It is important for all Canadians to be aware of, and understand the initial treaties and agreements between settlers and First Nations. These initial treaties and agreements were about coexistence and mutual obligation. If you own property or plan on owning property in Canada, you are exercising a right that goes back to the very first signed treaties. In addition to the once peaceful relationships developed, the failure to uphold these initial agreements have resulted in a history of discriminatory legislation and policies that worked to found the Canadian state. To The Land Between, reconciliation is about reminding Canadians of the relationships that once existed between settlers and First Nations. A relationship of being equal. A nation to nation relationship. Reconciliation is about returning to these relationships and remembering the past no matter how shameful.
The Indian Act (1876)
In Canada, efforts to assimilate Indigenous peoples centre within the 1876 Indian Act. Nearly ten years after confederation, in 1876, the Act was a very specific piece of legislation established that defined what it meant to be ‘Indian’ by Canadian standards. It determined land ownership and the establishment of reserves in Canada to house Indigenous peoples until they were assimilated into ‘civilized’ society, or eliminated. The establishment of the Act also coincided with the geological survey and mining of ore.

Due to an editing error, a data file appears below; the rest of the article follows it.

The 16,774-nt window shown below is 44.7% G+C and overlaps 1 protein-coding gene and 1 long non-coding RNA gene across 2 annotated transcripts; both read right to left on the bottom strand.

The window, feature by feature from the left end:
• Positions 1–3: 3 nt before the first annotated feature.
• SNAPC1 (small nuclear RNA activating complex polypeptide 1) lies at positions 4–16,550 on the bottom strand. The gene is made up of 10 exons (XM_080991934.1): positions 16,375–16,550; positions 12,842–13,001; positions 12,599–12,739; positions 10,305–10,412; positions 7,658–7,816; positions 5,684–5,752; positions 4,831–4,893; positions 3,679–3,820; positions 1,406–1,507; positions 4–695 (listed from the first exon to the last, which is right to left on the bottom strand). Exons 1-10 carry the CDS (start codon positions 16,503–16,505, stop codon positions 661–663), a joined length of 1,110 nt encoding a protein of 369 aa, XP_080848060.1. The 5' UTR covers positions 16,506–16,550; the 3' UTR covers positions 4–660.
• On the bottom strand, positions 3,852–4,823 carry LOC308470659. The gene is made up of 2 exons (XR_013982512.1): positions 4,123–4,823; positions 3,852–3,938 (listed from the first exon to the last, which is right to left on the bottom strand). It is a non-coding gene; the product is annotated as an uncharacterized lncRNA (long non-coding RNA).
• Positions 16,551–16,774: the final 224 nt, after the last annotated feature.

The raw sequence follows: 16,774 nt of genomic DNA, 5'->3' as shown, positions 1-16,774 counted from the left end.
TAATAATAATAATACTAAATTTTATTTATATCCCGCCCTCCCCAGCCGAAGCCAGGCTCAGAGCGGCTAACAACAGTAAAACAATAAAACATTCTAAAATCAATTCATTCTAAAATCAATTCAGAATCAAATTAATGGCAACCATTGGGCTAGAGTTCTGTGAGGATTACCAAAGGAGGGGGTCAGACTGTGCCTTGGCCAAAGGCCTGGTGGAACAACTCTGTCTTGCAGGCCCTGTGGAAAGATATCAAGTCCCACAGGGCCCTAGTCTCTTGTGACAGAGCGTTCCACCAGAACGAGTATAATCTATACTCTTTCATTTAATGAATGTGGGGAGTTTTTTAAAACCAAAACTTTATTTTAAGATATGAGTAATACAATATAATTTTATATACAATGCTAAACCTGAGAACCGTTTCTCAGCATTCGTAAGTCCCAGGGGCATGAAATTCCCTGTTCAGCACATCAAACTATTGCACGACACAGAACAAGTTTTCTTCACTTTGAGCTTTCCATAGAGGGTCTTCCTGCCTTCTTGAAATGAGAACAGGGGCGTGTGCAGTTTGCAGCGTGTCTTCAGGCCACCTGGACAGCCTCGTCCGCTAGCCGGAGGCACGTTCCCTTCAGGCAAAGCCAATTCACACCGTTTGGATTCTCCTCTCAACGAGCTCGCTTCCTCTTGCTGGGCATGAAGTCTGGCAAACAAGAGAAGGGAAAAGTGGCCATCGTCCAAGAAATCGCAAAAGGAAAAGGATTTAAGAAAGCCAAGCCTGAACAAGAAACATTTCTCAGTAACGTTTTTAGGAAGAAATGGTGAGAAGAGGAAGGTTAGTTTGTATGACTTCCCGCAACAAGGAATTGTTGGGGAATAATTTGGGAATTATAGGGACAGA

Sections of the Act made it easy for women and children to loose their Indian status. In addition, a Western electoral system was imposed on most bands, discarding traditional governance systems and excluding women from participating. The overall purpose of the Indian Act was to control, segregate, and assimilate Indigenous peoples into Euro-Canadian society. Since it’s original enactment the Indian Act has had many amendments and changes but still holds today. It is important to remember the original purpose and intent of this Act, and why it was created.
So why don’t we just get rid of the Indian Act?
As Harold Cardinal explained in 1969 as a response to the release of the White Paper,
“We do not want the Indian Act retained because it is a good piece of legislation. It isn’t. It is discriminatory from start to finish. But it is a lever in our hands and an embarrassment to the government, as it should be. No just society and no society with even pretensions to being just can long tolerate such a piece of legislation, but we would rather continue to live in bondage under the inequitable Indian Act than surrender our sacred rights. Any time the government wants to honour its obligations to us we are more than happy to help devise new Indian legislation.”
Despite the discriminatory context, the Indian Act legally differentiates Indigenous peoples and other Canadians, while acknowledging that the federal government has an obligation to Indigenous peoples. Historically, any changes to the Act that have been proposed or established, were entirely carried out by the government. Abolishing the Indian Act would require a fundamental shift in the way that Canada thinks. It would also require that the Canadian government works with Indigenous peoples beyond consultation, and gives Indigenous people co-governance and decision making abilities.
Canadas Dark Past
The British North American Act of 1867 brought forth many discriminating policies and legislation that attempted to assimilate Indigenous populations into settler society. Some of these practices included residential schools, permit systems and the Sixties Scoop: